What wreckage Death had brought.

It has now been nearly 5,600 days since I buried my little girl. But love does not decompose as flesh. Edges from her photographs are worn from too much handling and the colors are fading but my love for her transcends time. At times, I juxtapose scenes from our two worlds, and I imagine the moment when I will see her again. I am not sure what follows this life but I believe that something does.

So while this was not a path of my choice, it is a path I must walk with careful consideration. And as time passes, I have discovered new meanings and insights about her death, and more importantly, her life. She has taught me that love is unconditional, that you cannot sit back and watch injustice; that Death is not to be feared because love is much, much bigger and stronger; that it is okay to dance in the rain; that time is merely perception; that one person can truly change the world; that kindnesses last forever; and that words really can ‘break bones.’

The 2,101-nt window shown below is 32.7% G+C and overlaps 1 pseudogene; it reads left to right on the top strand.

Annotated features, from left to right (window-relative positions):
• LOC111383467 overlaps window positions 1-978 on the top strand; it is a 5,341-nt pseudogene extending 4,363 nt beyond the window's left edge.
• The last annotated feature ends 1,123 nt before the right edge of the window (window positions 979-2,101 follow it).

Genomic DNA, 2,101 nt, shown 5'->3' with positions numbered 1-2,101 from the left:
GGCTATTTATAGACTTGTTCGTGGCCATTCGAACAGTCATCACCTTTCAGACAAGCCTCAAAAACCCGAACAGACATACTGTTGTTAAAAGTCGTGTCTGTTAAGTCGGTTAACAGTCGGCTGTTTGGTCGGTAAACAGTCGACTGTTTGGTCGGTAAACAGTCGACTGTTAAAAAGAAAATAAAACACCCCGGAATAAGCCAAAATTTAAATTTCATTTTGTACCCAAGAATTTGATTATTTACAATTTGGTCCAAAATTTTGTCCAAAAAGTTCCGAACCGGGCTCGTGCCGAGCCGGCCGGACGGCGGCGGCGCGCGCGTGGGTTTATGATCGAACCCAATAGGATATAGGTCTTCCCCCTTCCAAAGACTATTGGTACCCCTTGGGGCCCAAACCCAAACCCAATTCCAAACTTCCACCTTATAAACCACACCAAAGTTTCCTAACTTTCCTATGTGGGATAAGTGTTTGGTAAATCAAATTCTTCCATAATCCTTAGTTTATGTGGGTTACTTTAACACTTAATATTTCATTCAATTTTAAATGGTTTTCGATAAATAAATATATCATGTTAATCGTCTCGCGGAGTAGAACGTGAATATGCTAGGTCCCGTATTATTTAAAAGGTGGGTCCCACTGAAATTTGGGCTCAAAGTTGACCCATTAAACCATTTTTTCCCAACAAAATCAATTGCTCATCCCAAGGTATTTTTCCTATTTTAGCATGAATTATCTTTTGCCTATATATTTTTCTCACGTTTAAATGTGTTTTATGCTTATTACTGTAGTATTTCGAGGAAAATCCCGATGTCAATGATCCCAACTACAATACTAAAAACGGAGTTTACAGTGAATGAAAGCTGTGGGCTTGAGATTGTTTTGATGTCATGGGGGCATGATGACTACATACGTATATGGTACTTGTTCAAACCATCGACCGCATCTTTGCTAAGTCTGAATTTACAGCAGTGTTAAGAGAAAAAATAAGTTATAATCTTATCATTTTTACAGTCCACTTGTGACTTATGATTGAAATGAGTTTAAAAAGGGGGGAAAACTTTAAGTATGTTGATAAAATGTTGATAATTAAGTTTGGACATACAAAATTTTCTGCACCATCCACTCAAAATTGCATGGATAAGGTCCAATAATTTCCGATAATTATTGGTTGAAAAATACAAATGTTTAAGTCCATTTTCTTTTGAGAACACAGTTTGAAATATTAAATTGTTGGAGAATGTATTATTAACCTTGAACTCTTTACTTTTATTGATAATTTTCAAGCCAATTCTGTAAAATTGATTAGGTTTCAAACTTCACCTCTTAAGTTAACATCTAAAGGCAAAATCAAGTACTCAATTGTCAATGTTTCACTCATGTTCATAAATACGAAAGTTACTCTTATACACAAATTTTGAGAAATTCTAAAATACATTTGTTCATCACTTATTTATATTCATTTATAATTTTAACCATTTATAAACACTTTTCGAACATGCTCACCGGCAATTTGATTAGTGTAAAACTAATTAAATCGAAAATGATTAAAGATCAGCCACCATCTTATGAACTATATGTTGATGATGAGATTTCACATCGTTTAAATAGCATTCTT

Euphemisms don’t ease the suffering of the bereaved. Telling someone that “God has a plan” or that “They’re in a better place” is often not helpful to many grieving people. Until society starts really talking about Death, using the dreaded d-word, and facing the realization that one day we’ll all deal with it, we won’t get any better at offering compassion, comfort, and camaraderie to those in grief.

So, in the hope that I can help another, I simply say, “My daughter died and I don’t like it. Nor will I ever accept it. Tell me your grief story and I’ll share your pain.”


Franchesca said...

I love your frankness. I too get many of these death euphemisms and they are so empty. People say she is in Heaven, which I believe, but it does NOT make it any easier. I can relate to so much of what you have said. I wish people were more willing to share their grief and talk about death in a realistic way also. Thank you for sharing this.

Dr. Joanne Cacciatore said...

You are so right. It does NOT make it easier. You are a mother first. In the material world. And to let go of your precious child - well - there just aren't words.

caitsmom said...

Thank you for writing this. Your words continue to give me the courage to say what I mean. It helps me find my voice to respond with "well, I don't see it that way." I don't feel compelled to "shock" others by using the word death, but I don't feel compelled to ignore or call it something else either.

Dr. Joanne Cacciatore said...

Cait's Momma... thank you for visiting and reading. Your comment is an enormous encouragement.

I wish it wasn't so for you...